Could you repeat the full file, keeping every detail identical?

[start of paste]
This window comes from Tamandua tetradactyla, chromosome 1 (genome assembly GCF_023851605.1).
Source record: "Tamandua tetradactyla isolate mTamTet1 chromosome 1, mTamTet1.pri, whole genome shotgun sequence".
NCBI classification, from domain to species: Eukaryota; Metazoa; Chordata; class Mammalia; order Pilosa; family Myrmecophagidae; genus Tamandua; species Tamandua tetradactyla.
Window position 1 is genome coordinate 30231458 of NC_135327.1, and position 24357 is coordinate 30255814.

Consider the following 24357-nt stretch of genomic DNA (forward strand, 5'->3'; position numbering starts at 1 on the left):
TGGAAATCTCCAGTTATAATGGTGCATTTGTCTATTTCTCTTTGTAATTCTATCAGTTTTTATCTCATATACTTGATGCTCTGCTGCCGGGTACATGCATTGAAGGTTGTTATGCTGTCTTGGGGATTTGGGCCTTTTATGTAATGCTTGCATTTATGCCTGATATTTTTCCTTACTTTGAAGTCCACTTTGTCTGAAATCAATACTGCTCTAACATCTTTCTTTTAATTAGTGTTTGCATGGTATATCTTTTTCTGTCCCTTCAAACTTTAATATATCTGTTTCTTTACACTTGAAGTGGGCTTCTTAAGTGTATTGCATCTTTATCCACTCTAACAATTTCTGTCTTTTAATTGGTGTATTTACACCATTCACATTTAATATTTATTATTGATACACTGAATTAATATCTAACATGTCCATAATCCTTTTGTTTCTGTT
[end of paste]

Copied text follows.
This window comes from Tamandua tetradactyla, chromosome 1 (genome assembly GCF_023851605.1).
Source record: "Tamandua tetradactyla isolate mTamTet1 chromosome 1, mTamTet1.pri, whole genome shotgun sequence".
NCBI classification, from domain to species: Eukaryota; Metazoa; Chordata; class Mammalia; order Pilosa; family Myrmecophagidae; genus Tamandua; species Tamandua tetradactyla.
Window position 1 is genome coordinate 30231458 of NC_135327.1, and position 24357 is coordinate 30255814.

Consider the following 24357-nt stretch of genomic DNA (forward strand, 5'->3'; position numbering starts at 1 on the left):
TGGAAATCTCCAGTTATAATGGTGCATTTGTCTATTTCTCTTTGTAATTCTATCAGTTTTTATCTCATATACTTGATGCTCTGCTGCCGGGTACATGCATTGAAGGTTGTTATGCTGTCTTGGGGATTTGGGCCTTTTATGTAATGCTTGCATTTATGCCTGATATTTTTCCTTACTTTGAAGTCCACTTTGTCTGAAATCAATACTGCTCTAACATCTTTCTTTTAATTAGTGTTTGCATGGTATATCTTTTTCTGTCCCTTCAAACTTTAATATATCTGTTTCTTTACACTTGAAGTGGGCTTCTTAAGTGTATTGCATCTTTATCCACTCTAACAATTTCTGTCTTTTAATTGGTGTATTTACACCATTCACATTTAATATTTATTATTGATACACTGAATTAATATCTAACATGTCCATAATCCTTTTGTTTCTGTT